c.1600, usually said to be from rare Middle English cokenei, cokeney "spoiled child, milksop" (late 14c.), originally cokene-ey "cock's egg" (mid-14c.). Most likely disentangling of the etymology is to start from Old English cocena "cock's egg" -- genitive plural of coc "cock" + æg "egg" -- medieval term for "runt of a clutch," extended derisively c.1520s to "town dweller," gradually narrowing thereafter to residents of a particular neighborhood in the East End of London. Liberman, however, disagrees:\n\n[I]n all likelihood, not the etymon of ME cokeney 'milksop, simpleton; effeminate man; Londoner,' which is rather a reshaping of [Old French] acoquiné 'spoiled' (participle). However, this derivation poses some phonetic problems that have not been resolved.\n\nThe accent so called from 1890, but the speech peculiarities were noted from 17c. As an adjective in this sense, from 1630s.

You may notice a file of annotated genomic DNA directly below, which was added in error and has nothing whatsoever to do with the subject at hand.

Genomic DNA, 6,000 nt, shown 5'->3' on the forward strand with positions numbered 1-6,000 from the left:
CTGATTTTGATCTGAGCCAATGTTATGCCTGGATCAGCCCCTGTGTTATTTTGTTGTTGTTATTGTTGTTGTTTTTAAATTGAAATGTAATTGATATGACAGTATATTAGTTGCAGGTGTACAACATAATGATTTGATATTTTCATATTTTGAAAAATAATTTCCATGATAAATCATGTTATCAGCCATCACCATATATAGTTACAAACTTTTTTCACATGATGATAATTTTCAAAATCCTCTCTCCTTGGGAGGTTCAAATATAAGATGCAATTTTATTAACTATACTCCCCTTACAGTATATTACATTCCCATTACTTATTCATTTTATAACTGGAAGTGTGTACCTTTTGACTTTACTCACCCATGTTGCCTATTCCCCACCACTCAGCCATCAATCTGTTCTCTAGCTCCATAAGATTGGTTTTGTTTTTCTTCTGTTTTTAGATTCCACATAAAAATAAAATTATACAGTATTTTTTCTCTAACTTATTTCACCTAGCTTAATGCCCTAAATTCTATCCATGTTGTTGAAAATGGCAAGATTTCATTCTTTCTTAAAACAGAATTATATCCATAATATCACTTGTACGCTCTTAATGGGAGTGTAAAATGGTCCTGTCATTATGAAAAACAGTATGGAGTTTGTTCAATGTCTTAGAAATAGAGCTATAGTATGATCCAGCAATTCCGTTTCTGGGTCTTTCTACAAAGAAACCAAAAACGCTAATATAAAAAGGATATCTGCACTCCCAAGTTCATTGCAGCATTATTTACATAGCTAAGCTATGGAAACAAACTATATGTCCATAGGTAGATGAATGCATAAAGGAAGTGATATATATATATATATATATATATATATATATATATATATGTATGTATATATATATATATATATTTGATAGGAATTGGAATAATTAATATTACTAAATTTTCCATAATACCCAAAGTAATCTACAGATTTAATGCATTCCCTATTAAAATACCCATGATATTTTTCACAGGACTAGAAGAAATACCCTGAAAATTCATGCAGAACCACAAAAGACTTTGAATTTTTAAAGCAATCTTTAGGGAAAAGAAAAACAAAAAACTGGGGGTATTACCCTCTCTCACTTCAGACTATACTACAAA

a. From the East End of London, or London generally n. 1 (context UK slang English) Any Londoner. 2 (context UK English) A Londoner born within earshot of the city's Bow Bells, or (context now generically English) any working-class Londoner. n. The dialect or accent of such Londoners.

  1. adj. characteristic of Cockneys or their dialect; "cockney vowels"

  2. relating to or resembling a cockney; "Cockney street urchins"

  3. n. a native of the east end of London

  4. the nonstandard dialect of natives of the east end of London